The Consumer Financial Protection Bureau said Thursday private student lenders are making it too tough for borrowers to refinance education loans at lower interest rates and to remove cosigners.

The agency said it has received numerous complaints from borrowers seeking to refinance that lenders are creating potentially illegal difficulties in getting accurate records of their payoffs of the loans so they can apply for cheaper financing and making processing errors.

To ease the path to refinancing, the CFPB said private student lenders should make the payoff records available online and take other steps to quicken the refinancing process.

The agency said student lenders reject 90 percent of applications to remove cosigners (usually parents or grandparents). Those rejections can make it more difficult and costly for the cosigners to refinance their own mortgages.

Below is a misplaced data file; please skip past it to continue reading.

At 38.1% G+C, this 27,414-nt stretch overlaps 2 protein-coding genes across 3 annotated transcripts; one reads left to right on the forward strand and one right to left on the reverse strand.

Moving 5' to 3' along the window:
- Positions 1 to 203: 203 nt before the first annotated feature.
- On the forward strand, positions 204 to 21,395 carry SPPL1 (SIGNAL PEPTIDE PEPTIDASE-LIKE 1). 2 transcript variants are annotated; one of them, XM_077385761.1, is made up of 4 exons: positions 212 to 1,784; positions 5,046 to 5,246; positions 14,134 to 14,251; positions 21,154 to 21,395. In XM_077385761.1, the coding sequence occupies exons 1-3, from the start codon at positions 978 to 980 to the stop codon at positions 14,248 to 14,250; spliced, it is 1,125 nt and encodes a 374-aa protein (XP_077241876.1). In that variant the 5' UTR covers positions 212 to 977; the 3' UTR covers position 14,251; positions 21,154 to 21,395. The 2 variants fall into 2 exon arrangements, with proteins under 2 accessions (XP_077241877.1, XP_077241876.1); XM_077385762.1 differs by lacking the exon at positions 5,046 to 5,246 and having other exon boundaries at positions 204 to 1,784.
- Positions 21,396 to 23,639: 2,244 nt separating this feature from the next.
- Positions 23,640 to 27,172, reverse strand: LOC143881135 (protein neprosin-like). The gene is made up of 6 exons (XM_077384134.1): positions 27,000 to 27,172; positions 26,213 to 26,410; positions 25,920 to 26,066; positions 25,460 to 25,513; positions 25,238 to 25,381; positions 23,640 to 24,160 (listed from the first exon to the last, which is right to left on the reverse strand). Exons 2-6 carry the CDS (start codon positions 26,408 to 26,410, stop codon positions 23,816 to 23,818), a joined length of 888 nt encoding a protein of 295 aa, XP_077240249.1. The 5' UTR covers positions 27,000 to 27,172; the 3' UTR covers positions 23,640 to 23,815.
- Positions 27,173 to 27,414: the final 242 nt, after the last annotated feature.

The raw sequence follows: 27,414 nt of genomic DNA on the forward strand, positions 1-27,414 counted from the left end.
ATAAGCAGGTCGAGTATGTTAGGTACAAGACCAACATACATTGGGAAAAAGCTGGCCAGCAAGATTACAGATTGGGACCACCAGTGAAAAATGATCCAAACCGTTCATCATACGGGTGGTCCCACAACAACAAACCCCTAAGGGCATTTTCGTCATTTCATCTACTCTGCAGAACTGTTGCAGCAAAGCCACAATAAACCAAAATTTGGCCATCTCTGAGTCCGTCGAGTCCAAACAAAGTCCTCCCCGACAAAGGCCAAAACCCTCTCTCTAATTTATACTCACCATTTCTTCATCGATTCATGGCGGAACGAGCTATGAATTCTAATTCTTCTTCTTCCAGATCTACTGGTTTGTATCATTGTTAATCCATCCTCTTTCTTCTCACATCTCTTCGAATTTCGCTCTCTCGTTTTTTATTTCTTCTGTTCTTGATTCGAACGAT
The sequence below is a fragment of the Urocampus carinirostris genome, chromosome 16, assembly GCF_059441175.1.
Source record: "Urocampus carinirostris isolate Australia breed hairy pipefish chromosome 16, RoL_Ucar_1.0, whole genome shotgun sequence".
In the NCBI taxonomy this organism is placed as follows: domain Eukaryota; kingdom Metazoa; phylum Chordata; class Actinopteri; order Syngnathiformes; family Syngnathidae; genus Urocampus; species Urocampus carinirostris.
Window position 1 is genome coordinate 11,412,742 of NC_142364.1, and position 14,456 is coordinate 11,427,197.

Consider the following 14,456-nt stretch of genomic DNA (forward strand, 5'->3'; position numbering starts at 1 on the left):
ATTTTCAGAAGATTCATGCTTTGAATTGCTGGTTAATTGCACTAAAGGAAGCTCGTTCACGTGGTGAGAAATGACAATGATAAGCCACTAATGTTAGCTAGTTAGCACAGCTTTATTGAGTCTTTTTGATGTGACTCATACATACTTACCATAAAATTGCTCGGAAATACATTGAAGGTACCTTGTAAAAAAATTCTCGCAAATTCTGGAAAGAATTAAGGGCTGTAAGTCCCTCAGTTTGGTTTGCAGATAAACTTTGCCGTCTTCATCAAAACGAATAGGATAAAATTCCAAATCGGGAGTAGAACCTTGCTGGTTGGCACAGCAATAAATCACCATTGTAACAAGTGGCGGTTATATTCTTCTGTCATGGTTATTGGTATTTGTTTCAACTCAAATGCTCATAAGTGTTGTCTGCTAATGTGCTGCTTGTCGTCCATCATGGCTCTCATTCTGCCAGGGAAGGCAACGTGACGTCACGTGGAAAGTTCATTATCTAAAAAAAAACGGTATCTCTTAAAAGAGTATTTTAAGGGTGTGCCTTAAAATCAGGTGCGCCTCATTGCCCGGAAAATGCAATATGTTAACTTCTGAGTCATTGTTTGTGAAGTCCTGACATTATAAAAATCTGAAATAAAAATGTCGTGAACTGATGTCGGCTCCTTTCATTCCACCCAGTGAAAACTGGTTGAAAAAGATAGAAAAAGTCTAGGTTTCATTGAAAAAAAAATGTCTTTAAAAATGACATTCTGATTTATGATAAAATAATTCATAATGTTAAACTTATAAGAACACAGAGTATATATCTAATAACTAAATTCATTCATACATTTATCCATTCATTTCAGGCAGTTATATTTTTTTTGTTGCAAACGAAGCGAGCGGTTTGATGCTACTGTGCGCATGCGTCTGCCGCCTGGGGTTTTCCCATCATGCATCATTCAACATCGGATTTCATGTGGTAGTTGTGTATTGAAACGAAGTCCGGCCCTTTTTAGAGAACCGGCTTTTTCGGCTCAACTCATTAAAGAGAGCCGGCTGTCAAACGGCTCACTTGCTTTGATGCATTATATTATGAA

In another warning on private student loans, the CFPB said most contracts include clauses that have been interpreted to lead to a default, in some cases even if the loan is in good standing, such as “auto-default” clauses where private student lenders and servicers place a loan into default when a borrower’s cosigner dies or files for bankruptcy.

“Private student loan companies should own up to borrowers when they qualify for valuable benefits, clean up contracts with surprises buried in the fine print, and step up to provide borrowers and their co-signers the service they deserve,” said CFPB Student Loan Ombudsman Rohit Chopra.

Over 90 percent of private student loans were cosigned in 2011, up from 67 percent at the start of the recession. Often having a cosigner is the only way to qualify for a private student loan.

The CFPB said the complaints it receives about private student loans are up 34 percent. However, the regulator did not say if this is because bad practices in the industry were becoming more widespread or if knowledge about the complaint process was reaching more borrowers.